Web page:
Carlos Rodriguez-Navarro, Fadwa Jroundi, Maria Teresa Gonzalez-Muñoz
February 4, 2015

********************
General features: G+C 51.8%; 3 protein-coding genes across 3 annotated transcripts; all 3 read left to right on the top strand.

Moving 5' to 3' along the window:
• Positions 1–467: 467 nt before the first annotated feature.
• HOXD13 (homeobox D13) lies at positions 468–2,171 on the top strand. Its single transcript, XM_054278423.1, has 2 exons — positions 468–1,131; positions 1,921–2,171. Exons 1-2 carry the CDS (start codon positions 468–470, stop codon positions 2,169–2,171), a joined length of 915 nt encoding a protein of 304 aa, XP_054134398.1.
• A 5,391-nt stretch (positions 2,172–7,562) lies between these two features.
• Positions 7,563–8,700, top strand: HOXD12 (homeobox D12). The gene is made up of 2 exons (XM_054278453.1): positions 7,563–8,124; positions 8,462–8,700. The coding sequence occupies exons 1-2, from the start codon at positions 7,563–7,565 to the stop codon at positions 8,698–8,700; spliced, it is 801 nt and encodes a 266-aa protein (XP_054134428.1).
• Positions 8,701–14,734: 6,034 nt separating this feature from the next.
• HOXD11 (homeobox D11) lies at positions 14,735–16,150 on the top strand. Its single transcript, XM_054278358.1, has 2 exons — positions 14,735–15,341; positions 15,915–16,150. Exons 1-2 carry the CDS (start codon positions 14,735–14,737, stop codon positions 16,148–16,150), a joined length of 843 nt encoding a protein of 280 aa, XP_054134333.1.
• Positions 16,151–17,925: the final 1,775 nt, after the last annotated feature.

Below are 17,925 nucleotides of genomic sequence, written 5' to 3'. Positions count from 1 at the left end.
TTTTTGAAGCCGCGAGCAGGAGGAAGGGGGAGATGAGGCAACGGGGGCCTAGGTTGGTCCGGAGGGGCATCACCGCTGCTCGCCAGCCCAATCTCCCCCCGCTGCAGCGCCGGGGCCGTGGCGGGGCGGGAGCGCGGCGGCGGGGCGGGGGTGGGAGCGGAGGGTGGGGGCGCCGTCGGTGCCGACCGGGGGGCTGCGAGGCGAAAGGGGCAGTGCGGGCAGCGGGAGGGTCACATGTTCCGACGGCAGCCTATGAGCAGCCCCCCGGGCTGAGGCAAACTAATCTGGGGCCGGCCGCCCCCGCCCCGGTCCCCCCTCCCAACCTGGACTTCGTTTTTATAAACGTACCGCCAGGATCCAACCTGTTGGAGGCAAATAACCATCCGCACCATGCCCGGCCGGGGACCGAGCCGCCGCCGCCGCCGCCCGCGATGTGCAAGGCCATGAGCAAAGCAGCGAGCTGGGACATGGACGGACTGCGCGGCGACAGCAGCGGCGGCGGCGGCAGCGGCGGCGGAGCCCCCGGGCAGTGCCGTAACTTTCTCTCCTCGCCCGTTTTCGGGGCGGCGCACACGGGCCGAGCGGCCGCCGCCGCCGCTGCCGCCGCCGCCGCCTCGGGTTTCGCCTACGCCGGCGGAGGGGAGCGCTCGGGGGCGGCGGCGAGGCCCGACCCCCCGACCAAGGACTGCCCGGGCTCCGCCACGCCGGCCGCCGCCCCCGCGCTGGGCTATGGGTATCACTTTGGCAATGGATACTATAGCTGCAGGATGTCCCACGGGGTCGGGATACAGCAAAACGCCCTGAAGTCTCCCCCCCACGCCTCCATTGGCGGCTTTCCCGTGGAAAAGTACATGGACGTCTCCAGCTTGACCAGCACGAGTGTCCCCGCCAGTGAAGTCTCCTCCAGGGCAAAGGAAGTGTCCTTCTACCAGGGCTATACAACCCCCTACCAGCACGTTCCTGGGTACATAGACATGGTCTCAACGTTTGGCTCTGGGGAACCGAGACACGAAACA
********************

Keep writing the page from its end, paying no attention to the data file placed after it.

Precipitation of calcium carbonate minerals by bacteria, the so-called bacterial carbonatogenesis, is a promising method for the consolidation of decayed stone. Despite extensive laboratory testing that has demonstrated the efficacy of this method, little is, however, known regarding the medium- and/or long-term performance of this bacterial conservation treatment once applied in situ , on stone buildings. Here, we report on the evaluation of the performance of bacterial consolidation treatments applied in three different historical buildings placed in an urban environment and built using a highly porous, easily decayed calcarenite stone. Peeling tape tests show a significant long-lasting (up to four years) strength improvement following treatment with either a Myxococcus xanthus bacterial culture or a sterile nutritional solution that selectively activates the carbonatogenic bacteria inhabiting the stone. Total color changes, measured before and after treatment using a spectrophotometer, are systematically below the acceptable value of Δ E ≤ 5. Culture-dependent analysis of the microbiota shows that 100% of the culturable bacteria collected before and after treatment is carbonatogenic, and the total count of fungi spores remains constant or diminishes, while the population of acid-producing bacteria decreases over time after treatment application. Culture-independent microbial analyses show that no deleterious microbiota develops after treatment, being carbonate-producing Proteobacteria, Firmicutes and Actinobacteria the most abundant phyla both before and after treatment. Overall these results show that the in situ application of the bacterial consolidation method shows no detrimental side effects and is highly effective in the medium- and long-term.